Halloween, 2013


Hallowe’en is a holiday that does not sit well with Colt.  He does not like the dark, hates knocking on people’s door (shy…I was like that as a kid too), is terrified that a dog will jump out and hurt him and he is deeply unsettled when people do not look the way they are supposed to with masks and make up.  The pretend world isn’t supposed to cross into reality for my boy.

Each year we ask several times if he’d like to go trick or treating and every year we get an ambivalent “yes” although he usually only does a handful of houses.  This year I started early, telling him he didn’t have to do it; If he wanted, we could go to the dollar store on the weekend so he can pick out his own Hallowe’en candy!  I offered to get him a plastic Hallowe’en basked he could fill so he’d have as much candy as his friends to enjoy.  Even with this offer, he still decided to go.

Every year he has picked a costume to wear.  No masks, no face makeup, no hats or anything strange on his head.  No animal ears or tails, no-thing at all aside from a pair of skeleton gloves and a skeleton toque where nothing was hanging off.  lol  Fine.  It was an easy costume to maintain and he never wavers in the end.  Even if he wants to be Sonic the Hedgehog, he ends up a partial skeleton.  (He wouldn’t even wear the hoodie with the bones on the front in class this year!)  BOOOO 4

As dark fell on a rainy, strangely warm Hallowe’en night, Colt and his dad set out to get some candy.  He went first to his sitter’s house but didn’t want the potato chips or apple he was offered.  He went to the next house and got a mini bag of M&M’s then burst into tears and begged his dad to bring him home.

The poor child wants, so much, to be like his friends and I can see the little tendrils of hurt snaking through his mind and heart, but, I think that by letting him no there was no shame in disliking trick or treating he felt a little better.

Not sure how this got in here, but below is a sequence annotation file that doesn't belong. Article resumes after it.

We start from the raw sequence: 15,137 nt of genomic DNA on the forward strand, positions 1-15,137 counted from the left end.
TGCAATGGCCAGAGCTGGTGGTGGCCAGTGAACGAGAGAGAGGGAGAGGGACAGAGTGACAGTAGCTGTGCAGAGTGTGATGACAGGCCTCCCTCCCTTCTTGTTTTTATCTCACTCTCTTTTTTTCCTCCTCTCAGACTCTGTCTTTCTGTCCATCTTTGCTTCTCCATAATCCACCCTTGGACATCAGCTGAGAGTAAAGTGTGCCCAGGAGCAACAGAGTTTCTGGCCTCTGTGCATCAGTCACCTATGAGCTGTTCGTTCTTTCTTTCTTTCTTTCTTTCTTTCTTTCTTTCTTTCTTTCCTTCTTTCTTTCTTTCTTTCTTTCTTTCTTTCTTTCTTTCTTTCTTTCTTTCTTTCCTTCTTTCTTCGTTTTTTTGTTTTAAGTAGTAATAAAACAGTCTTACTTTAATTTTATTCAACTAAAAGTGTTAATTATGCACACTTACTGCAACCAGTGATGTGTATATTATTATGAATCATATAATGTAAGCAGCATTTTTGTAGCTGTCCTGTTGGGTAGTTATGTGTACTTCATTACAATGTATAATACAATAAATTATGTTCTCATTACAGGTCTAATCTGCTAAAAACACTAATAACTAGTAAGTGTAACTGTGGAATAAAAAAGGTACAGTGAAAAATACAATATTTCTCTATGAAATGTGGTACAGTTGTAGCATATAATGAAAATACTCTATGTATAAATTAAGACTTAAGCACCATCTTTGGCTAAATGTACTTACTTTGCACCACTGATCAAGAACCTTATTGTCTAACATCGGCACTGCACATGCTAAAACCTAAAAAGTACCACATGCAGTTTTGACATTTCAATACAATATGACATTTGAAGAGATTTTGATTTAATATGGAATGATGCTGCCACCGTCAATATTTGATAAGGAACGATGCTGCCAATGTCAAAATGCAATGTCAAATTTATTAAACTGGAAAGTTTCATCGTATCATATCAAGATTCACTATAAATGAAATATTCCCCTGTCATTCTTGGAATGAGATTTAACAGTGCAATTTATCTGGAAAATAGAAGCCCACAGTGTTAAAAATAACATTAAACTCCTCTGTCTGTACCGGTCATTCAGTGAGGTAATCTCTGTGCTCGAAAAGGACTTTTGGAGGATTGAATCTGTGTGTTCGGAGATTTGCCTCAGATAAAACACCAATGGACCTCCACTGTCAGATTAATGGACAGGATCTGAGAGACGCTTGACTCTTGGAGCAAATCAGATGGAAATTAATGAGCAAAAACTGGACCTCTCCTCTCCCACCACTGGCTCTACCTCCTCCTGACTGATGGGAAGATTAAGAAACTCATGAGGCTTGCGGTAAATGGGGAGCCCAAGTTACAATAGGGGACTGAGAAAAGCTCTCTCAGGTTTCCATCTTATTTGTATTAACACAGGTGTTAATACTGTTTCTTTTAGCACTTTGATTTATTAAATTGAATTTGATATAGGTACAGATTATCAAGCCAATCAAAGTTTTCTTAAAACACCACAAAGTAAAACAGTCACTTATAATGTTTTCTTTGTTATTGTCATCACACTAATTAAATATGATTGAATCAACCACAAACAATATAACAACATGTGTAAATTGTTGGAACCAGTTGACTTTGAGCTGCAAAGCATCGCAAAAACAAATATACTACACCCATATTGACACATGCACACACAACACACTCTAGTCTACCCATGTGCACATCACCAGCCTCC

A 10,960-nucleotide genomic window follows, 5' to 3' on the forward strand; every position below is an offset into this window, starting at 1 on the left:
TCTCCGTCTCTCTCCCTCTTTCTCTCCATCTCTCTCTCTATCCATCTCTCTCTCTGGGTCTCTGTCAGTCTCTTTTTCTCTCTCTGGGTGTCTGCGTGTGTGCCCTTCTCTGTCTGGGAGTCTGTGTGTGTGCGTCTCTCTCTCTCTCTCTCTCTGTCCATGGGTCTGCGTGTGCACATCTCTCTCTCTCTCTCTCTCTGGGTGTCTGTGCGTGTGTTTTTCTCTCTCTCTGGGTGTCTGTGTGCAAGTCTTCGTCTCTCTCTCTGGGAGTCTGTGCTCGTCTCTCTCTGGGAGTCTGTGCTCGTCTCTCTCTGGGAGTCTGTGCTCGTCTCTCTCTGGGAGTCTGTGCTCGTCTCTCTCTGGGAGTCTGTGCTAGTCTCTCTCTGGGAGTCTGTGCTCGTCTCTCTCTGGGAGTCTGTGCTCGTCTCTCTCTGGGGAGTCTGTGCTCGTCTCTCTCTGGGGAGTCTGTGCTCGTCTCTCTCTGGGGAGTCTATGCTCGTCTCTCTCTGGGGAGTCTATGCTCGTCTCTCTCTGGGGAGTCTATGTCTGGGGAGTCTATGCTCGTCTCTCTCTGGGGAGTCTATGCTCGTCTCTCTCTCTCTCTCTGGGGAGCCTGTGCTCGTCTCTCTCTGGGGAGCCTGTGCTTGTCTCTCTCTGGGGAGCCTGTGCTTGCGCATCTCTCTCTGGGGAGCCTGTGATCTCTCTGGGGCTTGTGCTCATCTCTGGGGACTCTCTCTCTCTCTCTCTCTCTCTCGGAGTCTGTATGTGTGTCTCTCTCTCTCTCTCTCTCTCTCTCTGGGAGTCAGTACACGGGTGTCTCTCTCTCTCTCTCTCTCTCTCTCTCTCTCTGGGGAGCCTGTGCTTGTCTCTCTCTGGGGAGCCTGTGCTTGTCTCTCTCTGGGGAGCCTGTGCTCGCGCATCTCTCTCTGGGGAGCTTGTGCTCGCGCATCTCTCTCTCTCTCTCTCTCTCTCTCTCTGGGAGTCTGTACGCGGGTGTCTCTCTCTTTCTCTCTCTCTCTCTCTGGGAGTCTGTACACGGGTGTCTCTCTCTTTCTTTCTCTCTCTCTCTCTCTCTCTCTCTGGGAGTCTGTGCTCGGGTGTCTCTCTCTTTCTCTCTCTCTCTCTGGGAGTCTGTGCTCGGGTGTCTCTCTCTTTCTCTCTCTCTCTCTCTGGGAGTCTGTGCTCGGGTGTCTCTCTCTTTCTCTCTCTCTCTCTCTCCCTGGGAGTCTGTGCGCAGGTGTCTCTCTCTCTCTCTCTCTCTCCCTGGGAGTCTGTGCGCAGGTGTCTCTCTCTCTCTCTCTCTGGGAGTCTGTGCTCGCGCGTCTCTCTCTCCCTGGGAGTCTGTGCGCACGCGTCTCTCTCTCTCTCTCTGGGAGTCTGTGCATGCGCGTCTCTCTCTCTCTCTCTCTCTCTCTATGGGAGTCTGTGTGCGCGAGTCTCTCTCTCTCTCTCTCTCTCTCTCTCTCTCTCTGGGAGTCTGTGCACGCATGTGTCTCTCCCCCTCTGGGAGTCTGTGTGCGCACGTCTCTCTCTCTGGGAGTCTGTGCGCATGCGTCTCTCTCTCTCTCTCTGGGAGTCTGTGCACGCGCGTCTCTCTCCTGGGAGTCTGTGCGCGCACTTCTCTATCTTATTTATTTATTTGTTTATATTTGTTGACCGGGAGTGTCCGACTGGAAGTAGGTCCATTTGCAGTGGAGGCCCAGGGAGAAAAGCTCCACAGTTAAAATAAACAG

As he came in he walked right into my arms for a hug.  I kissed his head and told him there were lots of kids afraid of the dark, dogs and costumes and that he would never have to go again.  Next year I’m going to buy him candy before hand and make a game of hiding it around the house or something.  I feel so sad for him, missing out.  Mind you, I wasn’t a huge fan either.  I used to follow a bunch of kids so I never had to knock….

halloween-wallpaper-55Ah well.  Another Halloween over.  This was a hard one for my boy.

So many changes this year….so much growing up going on.  He struggles all the time but never once have I seen him give up.  He never quits anything…just keeps at it until he finds his own way.  He’s going to get there, I hope.

So, with a few tears and lots of hugs he settled again and began planning his shopping adventure for candy.

“Can I have ten packages of chocolate?”  He asked. “And some gummy worms and bubble gum?”

“Yep, yep and yep!” I answered.

Things were wonderful after that.  I love being able to fix what isn’t working in his life.  If only it was all this easy.


4 thoughts on “Halloween, 2013

  1. I bet a lot of parents would love to simply buy some candy of the type and quantity they approve and skip the costumes & trick or treating ordeal. I love the candy hunt idea ( never had an Easter egg hunt as a kid.)

    1. No kidding! 🙂 Colt really is the easiest child to work with. He’s really flexible (which is so rare with autism, especially at his function level). I love inventing fun ways to let him enjoy life in his own quiet, sweet way. xo


  2. I love the idea of hiding the candy at home and having him collect it rather than going door to door. Whatever works for him to have a fun time and make good memories.

    1. Ah thanks. 🙂 It is wonderful that he is flexible and willing to accept things like he is. Excitement doesn’t sit well with him either so it will be fun to go on a weekend long, easy does it treasure hunt. Breaks my heart to see him try and feel like he failed. Such a brave guy…I told him so with a dozen kisses last night.

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